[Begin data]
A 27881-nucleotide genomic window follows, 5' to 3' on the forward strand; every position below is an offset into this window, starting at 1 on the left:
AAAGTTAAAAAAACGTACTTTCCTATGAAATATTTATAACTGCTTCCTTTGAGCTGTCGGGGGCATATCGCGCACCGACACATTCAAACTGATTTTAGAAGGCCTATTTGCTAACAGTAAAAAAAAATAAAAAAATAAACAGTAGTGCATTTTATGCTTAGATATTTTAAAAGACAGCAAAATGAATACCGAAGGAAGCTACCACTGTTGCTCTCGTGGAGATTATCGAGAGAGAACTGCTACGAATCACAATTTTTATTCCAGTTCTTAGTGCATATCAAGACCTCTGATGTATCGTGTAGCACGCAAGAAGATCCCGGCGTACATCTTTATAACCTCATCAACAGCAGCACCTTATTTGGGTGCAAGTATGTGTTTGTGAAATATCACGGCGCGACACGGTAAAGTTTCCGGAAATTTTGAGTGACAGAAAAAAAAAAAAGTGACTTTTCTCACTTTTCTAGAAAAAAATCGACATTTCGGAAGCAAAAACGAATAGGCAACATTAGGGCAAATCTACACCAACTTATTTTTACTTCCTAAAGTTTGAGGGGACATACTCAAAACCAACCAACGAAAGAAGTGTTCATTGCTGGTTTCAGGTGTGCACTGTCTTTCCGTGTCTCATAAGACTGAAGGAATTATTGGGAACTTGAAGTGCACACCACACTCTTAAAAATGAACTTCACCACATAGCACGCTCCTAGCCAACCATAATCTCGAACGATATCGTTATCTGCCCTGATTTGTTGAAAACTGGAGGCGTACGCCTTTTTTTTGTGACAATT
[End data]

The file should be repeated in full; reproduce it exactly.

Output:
A 27881-nucleotide genomic window follows, 5' to 3' on the forward strand; every position below is an offset into this window, starting at 1 on the left:
AAAGTTAAAAAAACGTACTTTCCTATGAAATATTTATAACTGCTTCCTTTGAGCTGTCGGGGGCATATCGCGCACCGACACATTCAAACTGATTTTAGAAGGCCTATTTGCTAACAGTAAAAAAAAATAAAAAAATAAACAGTAGTGCATTTTATGCTTAGATATTTTAAAAGACAGCAAAATGAATACCGAAGGAAGCTACCACTGTTGCTCTCGTGGAGATTATCGAGAGAGAACTGCTACGAATCACAATTTTTATTCCAGTTCTTAGTGCATATCAAGACCTCTGATGTATCGTGTAGCACGCAAGAAGATCCCGGCGTACATCTTTATAACCTCATCAACAGCAGCACCTTATTTGGGTGCAAGTATGTGTTTGTGAAATATCACGGCGCGACACGGTAAAGTTTCCGGAAATTTTGAGTGACAGAAAAAAAAAAAAGTGACTTTTCTCACTTTTCTAGAAAAAAATCGACATTTCGGAAGCAAAAACGAATAGGCAACATTAGGGCAAATCTACACCAACTTATTTTTACTTCCTAAAGTTTGAGGGGACATACTCAAAACCAACCAACGAAAGAAGTGTTCATTGCTGGTTTCAGGTGTGCACTGTCTTTCCGTGTCTCATAAGACTGAAGGAATTATTGGGAACTTGAAGTGCACACCACACTCTTAAAAATGAACTTCACCACATAGCACGCTCCTAGCCAACCATAATCTCGAACGATATCGTTATCTGCCCTGATTTGTTGAAAACTGGAGGCGTACGCCTTTTTTTTGTGACAATT